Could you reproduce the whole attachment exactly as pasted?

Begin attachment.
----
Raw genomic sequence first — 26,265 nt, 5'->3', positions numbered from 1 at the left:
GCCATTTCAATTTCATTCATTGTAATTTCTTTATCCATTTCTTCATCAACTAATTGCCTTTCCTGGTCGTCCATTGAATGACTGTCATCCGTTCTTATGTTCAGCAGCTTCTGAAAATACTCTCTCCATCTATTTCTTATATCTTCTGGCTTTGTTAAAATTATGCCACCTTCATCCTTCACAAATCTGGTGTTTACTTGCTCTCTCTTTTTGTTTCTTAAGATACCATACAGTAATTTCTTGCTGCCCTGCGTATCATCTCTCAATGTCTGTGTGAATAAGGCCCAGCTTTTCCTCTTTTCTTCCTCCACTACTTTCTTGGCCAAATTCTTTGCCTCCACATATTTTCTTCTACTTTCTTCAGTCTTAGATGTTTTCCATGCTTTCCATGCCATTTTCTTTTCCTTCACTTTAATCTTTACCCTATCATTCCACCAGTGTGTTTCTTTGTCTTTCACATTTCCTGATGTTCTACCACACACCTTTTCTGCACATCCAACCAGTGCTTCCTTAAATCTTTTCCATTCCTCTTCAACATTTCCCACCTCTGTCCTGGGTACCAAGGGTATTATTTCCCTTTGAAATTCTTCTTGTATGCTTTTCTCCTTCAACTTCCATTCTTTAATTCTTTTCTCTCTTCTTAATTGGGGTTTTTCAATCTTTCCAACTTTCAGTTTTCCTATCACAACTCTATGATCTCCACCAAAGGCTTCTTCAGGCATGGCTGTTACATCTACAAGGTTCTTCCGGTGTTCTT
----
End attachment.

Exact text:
Raw genomic sequence first — 26,265 nt, 5'->3', positions numbered from 1 at the left:
GCCATTTCAATTTCATTCATTGTAATTTCTTTATCCATTTCTTCATCAACTAATTGCCTTTCCTGGTCGTCCATTGAATGACTGTCATCCGTTCTTATGTTCAGCAGCTTCTGAAAATACTCTCTCCATCTATTTCTTATATCTTCTGGCTTTGTTAAAATTATGCCACCTTCATCCTTCACAAATCTGGTGTTTACTTGCTCTCTCTTTTTGTTTCTTAAGATACCATACAGTAATTTCTTGCTGCCCTGCGTATCATCTCTCAATGTCTGTGTGAATAAGGCCCAGCTTTTCCTCTTTTCTTCCTCCACTACTTTCTTGGCCAAATTCTTTGCCTCCACATATTTTCTTCTACTTTCTTCAGTCTTAGATGTTTTCCATGCTTTCCATGCCATTTTCTTTTCCTTCACTTTAATCTTTACCCTATCATTCCACCAGTGTGTTTCTTTGTCTTTCACATTTCCTGATGTTCTACCACACACCTTTTCTGCACATCCAACCAGTGCTTCCTTAAATCTTTTCCATTCCTCTTCAACATTTCCCACCTCTGTCCTGGGTACCAAGGGTATTATTTCCCTTTGAAATTCTTCTTGTATGCTTTTCTCCTTCAACTTCCATTCTTTAATTCTTTTCTCTCTTCTTAATTGGGGTTTTTCAATCTTTCCAACTTTCAGTTTTCCTATCACAACTCTATGATCTCCACCAAAGGCTTCTTCAGGCATGGCTGTTACATCTACAAGGTTCTTCCGGTGTTCTT